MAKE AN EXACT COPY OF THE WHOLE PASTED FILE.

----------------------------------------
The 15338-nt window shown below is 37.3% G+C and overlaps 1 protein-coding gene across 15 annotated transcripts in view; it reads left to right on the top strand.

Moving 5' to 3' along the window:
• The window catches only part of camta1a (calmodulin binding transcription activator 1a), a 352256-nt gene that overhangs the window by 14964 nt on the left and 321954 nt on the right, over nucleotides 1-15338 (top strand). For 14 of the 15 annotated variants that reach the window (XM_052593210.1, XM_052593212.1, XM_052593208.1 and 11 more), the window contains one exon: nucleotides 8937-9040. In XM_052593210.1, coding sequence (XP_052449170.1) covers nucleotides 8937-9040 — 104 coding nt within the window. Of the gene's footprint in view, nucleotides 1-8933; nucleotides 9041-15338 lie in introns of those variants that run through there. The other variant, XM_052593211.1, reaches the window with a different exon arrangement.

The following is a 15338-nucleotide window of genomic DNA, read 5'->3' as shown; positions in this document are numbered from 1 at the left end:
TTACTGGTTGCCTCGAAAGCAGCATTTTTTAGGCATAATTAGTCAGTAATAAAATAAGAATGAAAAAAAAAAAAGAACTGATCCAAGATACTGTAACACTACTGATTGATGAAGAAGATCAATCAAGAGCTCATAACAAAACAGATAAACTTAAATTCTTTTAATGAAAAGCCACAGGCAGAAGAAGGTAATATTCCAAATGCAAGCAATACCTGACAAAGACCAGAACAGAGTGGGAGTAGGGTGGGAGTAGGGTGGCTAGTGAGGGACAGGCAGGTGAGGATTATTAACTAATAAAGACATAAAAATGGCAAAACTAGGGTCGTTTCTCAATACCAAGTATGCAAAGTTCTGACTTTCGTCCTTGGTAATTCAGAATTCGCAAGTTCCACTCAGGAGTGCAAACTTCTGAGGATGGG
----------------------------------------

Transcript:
The 15338-nt window shown below is 37.3% G+C and overlaps 1 protein-coding gene across 15 annotated transcripts in view; it reads left to right on the top strand.

Moving 5' to 3' along the window:
• The window catches only part of camta1a (calmodulin binding transcription activator 1a), a 352256-nt gene that overhangs the window by 14964 nt on the left and 321954 nt on the right, over nucleotides 1-15338 (top strand). For 14 of the 15 annotated variants that reach the window (XM_052593210.1, XM_052593212.1, XM_052593208.1 and 11 more), the window contains one exon: nucleotides 8937-9040. In XM_052593210.1, coding sequence (XP_052449170.1) covers nucleotides 8937-9040 — 104 coding nt within the window. Of the gene's footprint in view, nucleotides 1-8933; nucleotides 9041-15338 lie in introns of those variants that run through there. The other variant, XM_052593211.1, reaches the window with a different exon arrangement.

The following is a 15338-nucleotide window of genomic DNA, read 5'->3' as shown; positions in this document are numbered from 1 at the left end:
TTACTGGTTGCCTCGAAAGCAGCATTTTTTAGGCATAATTAGTCAGTAATAAAATAAGAATGAAAAAAAAAAAAGAACTGATCCAAGATACTGTAACACTACTGATTGATGAAGAAGATCAATCAAGAGCTCATAACAAAACAGATAAACTTAAATTCTTTTAATGAAAAGCCACAGGCAGAAGAAGGTAATATTCCAAATGCAAGCAATACCTGACAAAGACCAGAACAGAGTGGGAGTAGGGTGGGAGTAGGGTGGCTAGTGAGGGACAGGCAGGTGAGGATTATTAACTAATAAAGACATAAAAATGGCAAAACTAGGGTCGTTTCTCAATACCAAGTATGCAAAGTTCTGACTTTCGTCCTTGGTAATTCAGAATTCGCAAGTTCCACTCAGGAGTGCAAACTTCTGAGGATGGG